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To be edited: Red Dwarf made me laugh again
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clockworklady

Red Dwarf is based on a funny but tragic premise of the last living man, Lister, ever trying to make it back to Earth after being in statis for three million years in the vain hope of finding something like home to him. What makes it funny is that he's not alone. He's got a very un-HAL ship computer named Holly, a man evolved from cats who is simply The Cat (ever wondered what your cat would be like as a person?) a hologram of his former room-mate, Rimmer, and later has a self-blaming, genre-savvy cleaning robot/mother hen in Kryten.
Even in an unfair universe, Grant Naylor delivers their own brand of comedic justice. In Red Dwarf, everyone gets made fun of and Rimmer only gets it more because he actively tries to be nasty to the others and then gets insulted back. This made me laugh after being the butt of everyone's jokes and everyone's punching bag wherever I went for four years of both my childhood and adolescence. It was hilarious but it wasn't simply unfair or mean-spirited. If Rimmer was a nice nerd character, I really believe the writers would have given him an equal share of jokes. Most of the Rimmer-based humour is from him trying to be nasty or devious and having it backfire on him.
We are allowed to feel sorry for everyone too, even if, like Rimmer, they bring their problems on themselves.

Some people have offered an interpretation of Rimmer being autistic, but I think they've also said the very kind, but very unlucky, Frank Spencer from Some Mothers Do 'Ave 'Em was autistic, so I don't know what criteria the theories are being based on. The problem is whenever a person is deemed to have no friends or is socially inept, theorists decide that person automatically has to be autistic which definitely isn't always the case.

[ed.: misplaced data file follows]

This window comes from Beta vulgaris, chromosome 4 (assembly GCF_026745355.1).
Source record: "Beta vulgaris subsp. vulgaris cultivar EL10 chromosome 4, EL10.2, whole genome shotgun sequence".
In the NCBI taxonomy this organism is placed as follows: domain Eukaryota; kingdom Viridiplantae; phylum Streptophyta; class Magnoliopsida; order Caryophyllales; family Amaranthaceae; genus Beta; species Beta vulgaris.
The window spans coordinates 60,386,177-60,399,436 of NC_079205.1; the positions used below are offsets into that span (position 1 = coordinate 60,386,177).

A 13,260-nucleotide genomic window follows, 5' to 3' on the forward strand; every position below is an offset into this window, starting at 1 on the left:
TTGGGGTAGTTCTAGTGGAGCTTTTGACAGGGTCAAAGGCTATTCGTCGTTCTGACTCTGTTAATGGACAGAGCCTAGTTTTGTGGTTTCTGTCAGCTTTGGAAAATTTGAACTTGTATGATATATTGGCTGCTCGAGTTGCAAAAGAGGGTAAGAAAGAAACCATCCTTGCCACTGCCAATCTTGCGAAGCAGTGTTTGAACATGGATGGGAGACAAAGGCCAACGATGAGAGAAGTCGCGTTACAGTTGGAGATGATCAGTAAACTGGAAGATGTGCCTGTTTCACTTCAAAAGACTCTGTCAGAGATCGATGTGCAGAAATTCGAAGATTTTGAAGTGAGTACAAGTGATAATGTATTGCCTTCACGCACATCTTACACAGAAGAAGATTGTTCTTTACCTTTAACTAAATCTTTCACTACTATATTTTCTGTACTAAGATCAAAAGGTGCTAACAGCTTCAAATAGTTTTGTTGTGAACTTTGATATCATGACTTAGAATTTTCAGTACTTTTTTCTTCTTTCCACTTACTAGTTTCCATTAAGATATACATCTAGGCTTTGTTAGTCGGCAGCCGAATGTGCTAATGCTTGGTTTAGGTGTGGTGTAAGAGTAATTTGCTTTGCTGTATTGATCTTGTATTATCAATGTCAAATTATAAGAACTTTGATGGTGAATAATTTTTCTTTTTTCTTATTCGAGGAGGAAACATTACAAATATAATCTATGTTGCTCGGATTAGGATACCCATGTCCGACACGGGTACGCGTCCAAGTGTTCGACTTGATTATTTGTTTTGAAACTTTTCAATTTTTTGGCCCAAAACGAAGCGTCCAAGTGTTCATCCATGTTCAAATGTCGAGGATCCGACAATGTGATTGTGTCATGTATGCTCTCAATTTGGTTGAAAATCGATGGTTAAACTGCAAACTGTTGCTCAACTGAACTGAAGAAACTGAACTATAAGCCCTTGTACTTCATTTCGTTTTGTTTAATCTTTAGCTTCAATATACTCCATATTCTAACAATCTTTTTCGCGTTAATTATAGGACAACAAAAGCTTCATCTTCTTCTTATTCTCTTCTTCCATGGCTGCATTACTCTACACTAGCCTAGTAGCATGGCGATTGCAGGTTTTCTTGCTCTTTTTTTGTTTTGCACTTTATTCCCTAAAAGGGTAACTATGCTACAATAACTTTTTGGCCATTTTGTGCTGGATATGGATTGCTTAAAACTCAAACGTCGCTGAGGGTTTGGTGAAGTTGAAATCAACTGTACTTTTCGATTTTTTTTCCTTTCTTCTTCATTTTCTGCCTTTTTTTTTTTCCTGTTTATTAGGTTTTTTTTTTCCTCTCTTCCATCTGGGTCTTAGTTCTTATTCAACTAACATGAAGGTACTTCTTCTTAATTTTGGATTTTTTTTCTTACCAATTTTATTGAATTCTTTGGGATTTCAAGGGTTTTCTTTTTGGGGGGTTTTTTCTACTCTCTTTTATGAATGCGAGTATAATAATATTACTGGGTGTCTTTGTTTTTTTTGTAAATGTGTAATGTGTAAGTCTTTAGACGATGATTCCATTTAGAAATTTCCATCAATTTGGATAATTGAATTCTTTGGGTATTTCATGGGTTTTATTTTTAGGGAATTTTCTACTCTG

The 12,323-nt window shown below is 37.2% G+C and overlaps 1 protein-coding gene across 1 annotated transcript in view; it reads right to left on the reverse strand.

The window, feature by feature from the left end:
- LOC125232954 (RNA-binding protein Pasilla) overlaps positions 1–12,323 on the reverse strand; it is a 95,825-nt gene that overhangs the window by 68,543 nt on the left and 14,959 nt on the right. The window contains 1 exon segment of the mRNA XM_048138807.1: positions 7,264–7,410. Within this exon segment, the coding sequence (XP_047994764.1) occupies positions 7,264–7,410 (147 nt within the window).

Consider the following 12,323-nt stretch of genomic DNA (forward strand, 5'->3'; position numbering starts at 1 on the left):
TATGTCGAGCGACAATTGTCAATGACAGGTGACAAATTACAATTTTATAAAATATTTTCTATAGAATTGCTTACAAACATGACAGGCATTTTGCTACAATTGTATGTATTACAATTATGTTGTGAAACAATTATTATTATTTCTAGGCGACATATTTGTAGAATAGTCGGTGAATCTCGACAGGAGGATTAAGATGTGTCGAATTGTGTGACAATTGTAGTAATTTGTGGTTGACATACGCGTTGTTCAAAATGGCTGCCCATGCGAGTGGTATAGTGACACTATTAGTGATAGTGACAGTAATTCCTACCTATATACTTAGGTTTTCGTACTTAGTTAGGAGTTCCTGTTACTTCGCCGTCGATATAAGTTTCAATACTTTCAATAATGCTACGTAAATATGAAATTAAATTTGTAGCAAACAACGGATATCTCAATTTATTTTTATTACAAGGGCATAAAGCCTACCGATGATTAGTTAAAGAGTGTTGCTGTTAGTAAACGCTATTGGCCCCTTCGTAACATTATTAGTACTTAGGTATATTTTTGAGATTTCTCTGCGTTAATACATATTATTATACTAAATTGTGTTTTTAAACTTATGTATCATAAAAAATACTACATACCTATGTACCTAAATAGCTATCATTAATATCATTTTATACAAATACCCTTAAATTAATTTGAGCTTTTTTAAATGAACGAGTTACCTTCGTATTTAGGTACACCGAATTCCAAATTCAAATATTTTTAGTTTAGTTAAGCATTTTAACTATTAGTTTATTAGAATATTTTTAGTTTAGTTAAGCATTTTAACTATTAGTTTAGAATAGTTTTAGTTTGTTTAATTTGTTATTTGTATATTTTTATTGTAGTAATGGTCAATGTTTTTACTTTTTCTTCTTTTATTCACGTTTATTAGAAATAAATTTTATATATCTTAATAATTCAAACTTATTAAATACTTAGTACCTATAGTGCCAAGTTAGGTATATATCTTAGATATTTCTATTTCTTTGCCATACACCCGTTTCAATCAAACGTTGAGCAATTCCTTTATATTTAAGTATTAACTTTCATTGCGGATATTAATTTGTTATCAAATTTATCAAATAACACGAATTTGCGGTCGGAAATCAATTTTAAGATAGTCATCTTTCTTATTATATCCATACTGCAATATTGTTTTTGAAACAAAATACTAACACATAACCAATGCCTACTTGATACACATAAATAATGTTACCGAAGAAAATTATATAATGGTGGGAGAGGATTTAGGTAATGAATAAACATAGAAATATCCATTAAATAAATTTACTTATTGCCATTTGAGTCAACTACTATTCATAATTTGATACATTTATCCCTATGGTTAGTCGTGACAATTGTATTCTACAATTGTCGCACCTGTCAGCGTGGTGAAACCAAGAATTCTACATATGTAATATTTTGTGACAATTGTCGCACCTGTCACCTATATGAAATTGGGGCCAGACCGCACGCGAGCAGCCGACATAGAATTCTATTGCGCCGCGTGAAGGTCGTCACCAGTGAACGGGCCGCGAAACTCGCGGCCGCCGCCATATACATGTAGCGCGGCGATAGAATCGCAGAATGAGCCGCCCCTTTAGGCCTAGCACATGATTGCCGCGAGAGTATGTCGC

Rimmer doesn't seem to understand when others aren't interested in hearing stories of him playing Risk!, but he doesn't insult people by mistake, is often dishonest, exaggerates greatly and is very sarcastic. He mentions he was once nice to higher-ups he didn't like at all, though evidently wasn't very convincing as he never got promoted.
Given how the poor bloke had an abusive dad who had crazy expectations for his sons, a mother with skewed priorities (when his brothers had tied him to a tree upside-down as a little boy, his mother lectures him about his lack of progress at school instead of helping him down), three bullying brothers who ended up successful and tormentors instead of friends throughout life...and none of this was ever punished or acknowledged as wrong by anyone. In fact, it was often rewarded in ways Rimmer never experienced for himself, like love, success and friendship.
So, Rimmer was taught how not to treat others, hasn't quite realised that it's not normal and hasn't figured out what to do differently. He knows he's screwed up and everyone else seems happier, but thinks everyone is just as cruel as those he grew up with. They're lucky bastards. So he thinks if Lister (who can be insensitive and make a few dick moves, but is rarely mean unless provoked) makes a light-hearted joke at him or won the last battle of insults, he has to get his revenge on Lister and usually makes a pre-emptive attack. If he thinks Lister could have more power than him, Rimmer can try cajoling if he can't think of a sneaky plan. The problem is, even if he's actually trying to apologise for real, Rimmer hasn't realised that previous insincerity, unprovoked nastiness, sneaky behaviour and a lack of acknowledging his mistakes means that Lister doesn't find him trustworthy. He once tries to proclaim Lister is his friend. When Lister awkwardly tries to state he honestly doesn't like him without being cruel, Rimmer still tries to insist they are. It's funny because Rimmer's insulting Lister and making bad excuses for previous lousy behaviour but still sad because Rimmer clearly doesn't know what a friend is but knows other people have them and obviously wants one badly. He thinks a friend should be like a fan, a flat cardboard cheerleader instead of a person. It's possible he's that desperate for positive attention that he can only picture having a worshipper for a friend, with none of the 'bad' bits that come from having one because he couldn't cope with the bad bits.